Using the city's boat, Symbiont mounted a GPS antenna directly above the SCUFA unit. During normal discharge conditions, a metering pump was used to inject the dye at a constant rate upgradient of the outfall structure in a nearby manhole. Once equilibrium of the dye was reached, field crews navigated the boat upriver to the study area from the nearby marina. In the boat, the field crew traversed the plume, taking GPS and dye concentration readings every second until the entire plume was surveyed multiple times at various depths to evaluate horizontal and vertical mixing. Having the GPS unit connected to ArcView while performing the study provided a map of real-time sample locations, which made it possible to verify the team collected sufficient data for the entire study area. In a little over an hour, more than 4,000 data points had been recorded.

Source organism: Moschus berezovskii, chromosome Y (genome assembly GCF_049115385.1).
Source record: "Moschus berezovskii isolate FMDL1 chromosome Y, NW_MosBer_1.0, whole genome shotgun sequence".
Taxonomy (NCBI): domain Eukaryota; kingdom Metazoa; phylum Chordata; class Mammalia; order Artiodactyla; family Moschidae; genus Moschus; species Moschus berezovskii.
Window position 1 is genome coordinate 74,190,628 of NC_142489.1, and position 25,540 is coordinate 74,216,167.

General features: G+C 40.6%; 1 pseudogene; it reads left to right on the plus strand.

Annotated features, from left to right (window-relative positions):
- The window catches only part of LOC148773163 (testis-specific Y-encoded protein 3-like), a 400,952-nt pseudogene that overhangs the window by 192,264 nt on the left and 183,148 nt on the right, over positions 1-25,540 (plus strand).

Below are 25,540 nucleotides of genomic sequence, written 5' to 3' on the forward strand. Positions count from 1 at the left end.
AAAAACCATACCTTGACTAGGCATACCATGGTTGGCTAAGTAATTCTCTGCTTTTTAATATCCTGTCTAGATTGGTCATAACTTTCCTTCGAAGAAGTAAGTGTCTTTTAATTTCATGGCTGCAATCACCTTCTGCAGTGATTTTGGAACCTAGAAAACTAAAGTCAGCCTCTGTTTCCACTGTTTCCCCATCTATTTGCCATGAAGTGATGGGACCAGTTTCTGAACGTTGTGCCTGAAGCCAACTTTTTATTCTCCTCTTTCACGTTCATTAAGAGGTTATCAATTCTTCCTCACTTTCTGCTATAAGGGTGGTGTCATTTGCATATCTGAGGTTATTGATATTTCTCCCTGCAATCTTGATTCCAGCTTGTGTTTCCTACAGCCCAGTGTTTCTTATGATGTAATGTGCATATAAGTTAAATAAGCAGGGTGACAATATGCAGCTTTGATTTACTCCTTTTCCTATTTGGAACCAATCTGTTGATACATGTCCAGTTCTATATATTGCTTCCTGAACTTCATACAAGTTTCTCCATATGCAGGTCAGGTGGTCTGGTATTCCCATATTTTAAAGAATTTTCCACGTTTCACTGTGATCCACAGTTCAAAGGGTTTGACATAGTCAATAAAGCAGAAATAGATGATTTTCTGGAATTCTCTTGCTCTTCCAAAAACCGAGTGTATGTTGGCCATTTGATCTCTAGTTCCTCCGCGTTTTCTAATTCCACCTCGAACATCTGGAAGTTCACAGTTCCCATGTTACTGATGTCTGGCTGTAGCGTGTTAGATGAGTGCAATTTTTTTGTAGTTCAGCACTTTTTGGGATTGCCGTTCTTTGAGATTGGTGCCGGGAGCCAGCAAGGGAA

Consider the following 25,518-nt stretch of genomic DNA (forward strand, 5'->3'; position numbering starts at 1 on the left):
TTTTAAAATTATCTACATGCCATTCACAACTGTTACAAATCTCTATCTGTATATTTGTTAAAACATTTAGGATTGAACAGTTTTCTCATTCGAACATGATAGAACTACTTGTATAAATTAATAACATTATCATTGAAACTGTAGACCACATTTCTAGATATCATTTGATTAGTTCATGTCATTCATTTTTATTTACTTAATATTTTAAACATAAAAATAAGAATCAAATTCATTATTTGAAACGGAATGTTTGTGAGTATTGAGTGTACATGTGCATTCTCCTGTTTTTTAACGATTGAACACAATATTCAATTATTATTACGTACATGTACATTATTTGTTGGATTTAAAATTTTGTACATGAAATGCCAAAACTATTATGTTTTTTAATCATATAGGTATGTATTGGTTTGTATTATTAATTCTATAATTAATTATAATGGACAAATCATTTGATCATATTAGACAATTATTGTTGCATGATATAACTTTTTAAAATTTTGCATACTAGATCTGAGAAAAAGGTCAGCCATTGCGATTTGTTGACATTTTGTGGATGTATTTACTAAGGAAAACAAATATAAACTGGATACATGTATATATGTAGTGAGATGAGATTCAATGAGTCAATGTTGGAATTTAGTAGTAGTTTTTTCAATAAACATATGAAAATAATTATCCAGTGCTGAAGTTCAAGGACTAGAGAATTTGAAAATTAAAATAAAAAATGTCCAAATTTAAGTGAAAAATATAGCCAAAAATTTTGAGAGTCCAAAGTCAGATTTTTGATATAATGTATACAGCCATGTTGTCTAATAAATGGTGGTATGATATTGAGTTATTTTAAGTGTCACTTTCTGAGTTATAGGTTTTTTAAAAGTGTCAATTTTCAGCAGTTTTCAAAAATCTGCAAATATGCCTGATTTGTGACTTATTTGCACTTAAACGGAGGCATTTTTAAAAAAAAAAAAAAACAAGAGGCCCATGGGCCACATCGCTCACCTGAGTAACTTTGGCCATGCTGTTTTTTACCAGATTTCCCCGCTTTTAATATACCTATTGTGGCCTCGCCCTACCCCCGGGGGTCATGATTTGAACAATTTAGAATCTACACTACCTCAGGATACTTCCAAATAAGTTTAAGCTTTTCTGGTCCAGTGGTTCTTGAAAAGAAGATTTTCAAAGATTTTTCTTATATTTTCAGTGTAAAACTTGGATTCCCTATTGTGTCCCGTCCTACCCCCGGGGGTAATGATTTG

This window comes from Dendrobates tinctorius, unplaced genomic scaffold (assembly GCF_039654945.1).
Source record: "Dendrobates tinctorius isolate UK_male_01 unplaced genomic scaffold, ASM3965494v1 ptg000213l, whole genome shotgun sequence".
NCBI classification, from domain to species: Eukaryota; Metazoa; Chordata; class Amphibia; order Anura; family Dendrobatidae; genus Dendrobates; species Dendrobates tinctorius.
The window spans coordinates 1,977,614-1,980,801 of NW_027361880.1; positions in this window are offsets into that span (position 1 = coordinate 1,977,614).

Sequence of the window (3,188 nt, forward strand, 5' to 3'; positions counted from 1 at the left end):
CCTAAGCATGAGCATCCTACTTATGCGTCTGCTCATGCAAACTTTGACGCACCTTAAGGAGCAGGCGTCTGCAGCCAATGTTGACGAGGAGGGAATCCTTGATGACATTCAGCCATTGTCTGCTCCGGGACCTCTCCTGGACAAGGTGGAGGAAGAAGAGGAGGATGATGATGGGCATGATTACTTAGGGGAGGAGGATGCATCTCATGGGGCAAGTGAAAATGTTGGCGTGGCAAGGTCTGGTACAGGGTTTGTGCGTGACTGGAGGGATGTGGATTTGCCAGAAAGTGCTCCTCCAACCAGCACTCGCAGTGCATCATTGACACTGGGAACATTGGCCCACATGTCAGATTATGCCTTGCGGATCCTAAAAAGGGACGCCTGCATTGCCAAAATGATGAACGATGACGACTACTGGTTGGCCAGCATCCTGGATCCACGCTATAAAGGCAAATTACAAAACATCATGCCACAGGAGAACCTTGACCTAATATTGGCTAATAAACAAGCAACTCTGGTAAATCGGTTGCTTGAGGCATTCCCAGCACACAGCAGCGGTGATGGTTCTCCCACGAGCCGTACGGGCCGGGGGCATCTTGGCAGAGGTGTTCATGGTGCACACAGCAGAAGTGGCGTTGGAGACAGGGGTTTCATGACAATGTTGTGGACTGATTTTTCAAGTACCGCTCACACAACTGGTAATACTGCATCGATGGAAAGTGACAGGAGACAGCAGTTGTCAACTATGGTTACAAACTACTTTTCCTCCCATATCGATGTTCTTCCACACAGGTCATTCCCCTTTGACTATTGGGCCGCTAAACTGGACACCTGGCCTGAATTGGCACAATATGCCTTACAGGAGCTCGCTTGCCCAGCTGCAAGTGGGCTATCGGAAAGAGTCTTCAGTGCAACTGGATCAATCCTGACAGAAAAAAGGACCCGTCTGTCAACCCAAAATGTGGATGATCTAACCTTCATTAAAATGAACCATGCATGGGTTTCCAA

Back onshore, the datasets were combined in ArcView using the time stamp collected by each piece of equipment. With so much data in such close proximity, it was difficult to interpret the raw point data alone. Prior to the dye study, Symbiont had been leveraging the ArcGIS Spatial Analyst extension to evaluate other environmental datasets with great success. Using ArcView and ArcGIS Spatial Analyst, dye concentration data points were interpolated to raster surfaces using kriging as the statistical method. Once complete, data classification and symbology of the raster made it possible to easily visualize and perform additional analysis of the plume dispersion. Using surface analysis tools in Spatial Analyst, contours were easily created to accurately illustrate the zones of dilution. The ArcGIS 3D Analyst extension was utilized to generate triangulated irregular network (TIN) surfaces, making it possible to create cross-sectional plume profile graphs using ArcGIS 3D Analyst.